Reading the Psalms in a Christian Way

In our church in Arnhem and Nijmegen I have started a series of sermons on the Psalms of the Lectionary. I have made it my goal to read the Psalms ‘through the eyes of Jesus’. As the Psalms were to a large extent the “prayer book’ of Israel, Jesus must have prayed them all. How would he have understood these prayers, given his knowledge of the history of Israel and his own self-understanding?

The Early Church (until ca. 1700AD!) in general interpreted Old Testament texts in four different ways. Many Churches still do this!

Each passage in Scripture was assumed to have four meanings:
Literal: What the passage says about past events
Allegorical: What the passage can tell us about Christ
Moral: What the passage can teach us about how to live
Anagogical: What the passage tells us about our ultimate fate

An example of this is the crossing of the Red Sea.
It was literal because Moses and Israel actually crossed it.
It was spiritual because it represents our baptism and new life.
It was moral because we cross-over life’s difficulties (Egypt) into our personal earthly blessings (Promised Land).
It was eschatological because we look forward to the final crossing-over from death to eternal life in heaven.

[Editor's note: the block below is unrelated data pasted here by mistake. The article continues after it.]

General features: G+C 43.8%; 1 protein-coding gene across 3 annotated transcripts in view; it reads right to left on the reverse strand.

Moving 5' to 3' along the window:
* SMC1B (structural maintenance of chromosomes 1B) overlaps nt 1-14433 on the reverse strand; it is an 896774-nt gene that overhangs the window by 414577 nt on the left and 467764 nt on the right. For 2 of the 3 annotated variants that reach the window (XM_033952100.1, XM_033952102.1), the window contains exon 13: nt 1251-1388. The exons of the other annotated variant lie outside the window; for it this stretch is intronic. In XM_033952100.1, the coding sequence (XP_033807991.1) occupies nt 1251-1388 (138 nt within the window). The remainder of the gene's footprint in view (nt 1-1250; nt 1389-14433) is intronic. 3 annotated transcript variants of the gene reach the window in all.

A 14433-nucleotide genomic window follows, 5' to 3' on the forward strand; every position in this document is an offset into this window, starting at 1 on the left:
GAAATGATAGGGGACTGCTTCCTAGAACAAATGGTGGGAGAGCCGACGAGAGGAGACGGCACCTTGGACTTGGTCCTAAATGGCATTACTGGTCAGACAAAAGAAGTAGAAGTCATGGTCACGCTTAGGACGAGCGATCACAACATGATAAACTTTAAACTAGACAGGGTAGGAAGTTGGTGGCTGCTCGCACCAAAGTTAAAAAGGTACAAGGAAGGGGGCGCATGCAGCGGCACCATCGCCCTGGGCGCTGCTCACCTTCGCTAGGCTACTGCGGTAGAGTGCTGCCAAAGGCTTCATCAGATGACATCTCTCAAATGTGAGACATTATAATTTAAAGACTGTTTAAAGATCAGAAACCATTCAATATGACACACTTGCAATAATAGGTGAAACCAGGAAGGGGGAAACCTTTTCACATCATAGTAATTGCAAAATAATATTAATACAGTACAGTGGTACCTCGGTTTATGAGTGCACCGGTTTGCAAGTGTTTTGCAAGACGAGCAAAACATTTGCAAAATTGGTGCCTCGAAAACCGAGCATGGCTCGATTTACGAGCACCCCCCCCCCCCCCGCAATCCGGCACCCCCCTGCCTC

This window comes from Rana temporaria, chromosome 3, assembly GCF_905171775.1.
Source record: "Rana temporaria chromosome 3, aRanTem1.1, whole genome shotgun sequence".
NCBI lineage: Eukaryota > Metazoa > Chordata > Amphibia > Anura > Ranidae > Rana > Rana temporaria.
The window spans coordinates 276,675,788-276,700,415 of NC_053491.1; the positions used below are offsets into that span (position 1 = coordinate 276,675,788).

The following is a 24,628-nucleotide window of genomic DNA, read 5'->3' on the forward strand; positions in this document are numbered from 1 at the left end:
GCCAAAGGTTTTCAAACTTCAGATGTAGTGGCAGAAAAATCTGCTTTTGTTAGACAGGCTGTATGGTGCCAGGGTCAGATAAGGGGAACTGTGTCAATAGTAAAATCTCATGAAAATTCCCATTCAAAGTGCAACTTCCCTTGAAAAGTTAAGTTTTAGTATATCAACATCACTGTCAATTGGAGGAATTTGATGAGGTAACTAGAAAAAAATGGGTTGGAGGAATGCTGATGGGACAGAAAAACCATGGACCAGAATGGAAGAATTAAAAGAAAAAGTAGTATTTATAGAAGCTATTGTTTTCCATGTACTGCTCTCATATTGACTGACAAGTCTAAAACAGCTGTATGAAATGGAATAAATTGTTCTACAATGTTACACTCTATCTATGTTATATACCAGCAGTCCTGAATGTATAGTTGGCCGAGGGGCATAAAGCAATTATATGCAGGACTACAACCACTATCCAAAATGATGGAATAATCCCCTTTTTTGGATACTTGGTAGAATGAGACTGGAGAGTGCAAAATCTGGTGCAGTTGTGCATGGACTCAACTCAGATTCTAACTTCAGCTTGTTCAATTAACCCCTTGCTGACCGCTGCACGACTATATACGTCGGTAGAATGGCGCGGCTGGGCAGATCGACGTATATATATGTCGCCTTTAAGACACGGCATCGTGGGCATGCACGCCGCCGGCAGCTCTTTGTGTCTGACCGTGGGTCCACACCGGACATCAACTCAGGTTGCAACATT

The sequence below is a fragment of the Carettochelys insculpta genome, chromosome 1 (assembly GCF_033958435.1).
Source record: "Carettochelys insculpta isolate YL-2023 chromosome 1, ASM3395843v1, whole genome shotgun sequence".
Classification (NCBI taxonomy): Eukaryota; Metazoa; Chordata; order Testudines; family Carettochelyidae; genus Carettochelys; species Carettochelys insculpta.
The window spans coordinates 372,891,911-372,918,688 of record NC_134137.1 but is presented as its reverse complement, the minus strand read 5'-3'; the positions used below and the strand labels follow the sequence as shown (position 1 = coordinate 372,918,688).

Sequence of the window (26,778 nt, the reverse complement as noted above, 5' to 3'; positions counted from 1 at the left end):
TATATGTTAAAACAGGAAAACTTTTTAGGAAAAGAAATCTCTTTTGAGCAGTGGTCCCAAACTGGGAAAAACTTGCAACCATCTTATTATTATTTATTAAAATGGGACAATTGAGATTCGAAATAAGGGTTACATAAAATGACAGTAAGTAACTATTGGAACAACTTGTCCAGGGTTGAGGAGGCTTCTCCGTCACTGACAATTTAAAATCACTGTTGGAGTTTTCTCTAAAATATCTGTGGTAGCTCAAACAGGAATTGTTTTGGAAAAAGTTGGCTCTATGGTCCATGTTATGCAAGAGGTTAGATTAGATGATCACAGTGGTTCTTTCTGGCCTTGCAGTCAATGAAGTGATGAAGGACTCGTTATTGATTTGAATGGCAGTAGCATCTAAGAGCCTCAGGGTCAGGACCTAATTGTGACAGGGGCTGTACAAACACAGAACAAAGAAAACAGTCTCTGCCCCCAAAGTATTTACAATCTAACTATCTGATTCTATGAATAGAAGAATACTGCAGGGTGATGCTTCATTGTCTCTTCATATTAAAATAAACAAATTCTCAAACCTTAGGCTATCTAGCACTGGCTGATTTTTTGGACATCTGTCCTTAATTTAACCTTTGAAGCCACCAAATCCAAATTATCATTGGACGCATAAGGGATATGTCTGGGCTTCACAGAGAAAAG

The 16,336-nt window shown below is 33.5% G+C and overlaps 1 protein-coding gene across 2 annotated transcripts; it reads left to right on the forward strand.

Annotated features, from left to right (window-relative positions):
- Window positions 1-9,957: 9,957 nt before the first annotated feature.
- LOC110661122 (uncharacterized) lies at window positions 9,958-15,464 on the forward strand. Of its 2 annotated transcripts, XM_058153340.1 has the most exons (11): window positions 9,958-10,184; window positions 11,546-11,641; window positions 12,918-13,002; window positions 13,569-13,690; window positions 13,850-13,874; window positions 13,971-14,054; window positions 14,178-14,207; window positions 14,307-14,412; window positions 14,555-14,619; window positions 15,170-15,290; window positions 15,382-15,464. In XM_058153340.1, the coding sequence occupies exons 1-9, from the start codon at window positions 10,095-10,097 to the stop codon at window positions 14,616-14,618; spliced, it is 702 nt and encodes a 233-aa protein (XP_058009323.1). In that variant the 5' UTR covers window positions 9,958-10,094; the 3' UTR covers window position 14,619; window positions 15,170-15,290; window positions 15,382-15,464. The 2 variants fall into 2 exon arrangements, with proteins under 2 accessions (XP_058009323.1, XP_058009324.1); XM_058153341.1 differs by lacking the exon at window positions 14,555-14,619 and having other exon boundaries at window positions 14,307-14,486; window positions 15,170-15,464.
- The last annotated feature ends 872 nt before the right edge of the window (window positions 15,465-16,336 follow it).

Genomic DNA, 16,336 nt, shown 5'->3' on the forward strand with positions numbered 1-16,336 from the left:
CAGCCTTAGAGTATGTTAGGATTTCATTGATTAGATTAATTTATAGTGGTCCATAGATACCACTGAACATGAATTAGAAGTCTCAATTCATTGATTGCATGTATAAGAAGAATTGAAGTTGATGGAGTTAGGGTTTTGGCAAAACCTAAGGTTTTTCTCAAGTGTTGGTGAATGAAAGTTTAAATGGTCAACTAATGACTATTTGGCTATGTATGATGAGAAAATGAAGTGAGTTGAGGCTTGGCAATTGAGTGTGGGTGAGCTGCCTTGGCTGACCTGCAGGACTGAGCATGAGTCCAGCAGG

The exegetes of the church were seldom rigid in trying to extract these four means from every text, but it was always in the back of their mind.

I think that the question of how Jesus understood the Psalms in regard to himself, fits very well in this scheme of interpretation of the Early Church.

Sadly, the Church has almost completely ‘delegated’ the task of exegesis to Academia. This is a great loss for the Church, as Academia per definition only looks at the literal meaning of text. And the Church has to a large extent, it seems, allowed Academia to dictate that the only real meaning, is this (supposed) literal meaning. This has made the Od Testament a historical book for many Christians, instead of the living Word of God that it was for Jesus, the Apostles and all exegetes in the Early Church.

Notify of
Inline Feedbacks
View all comments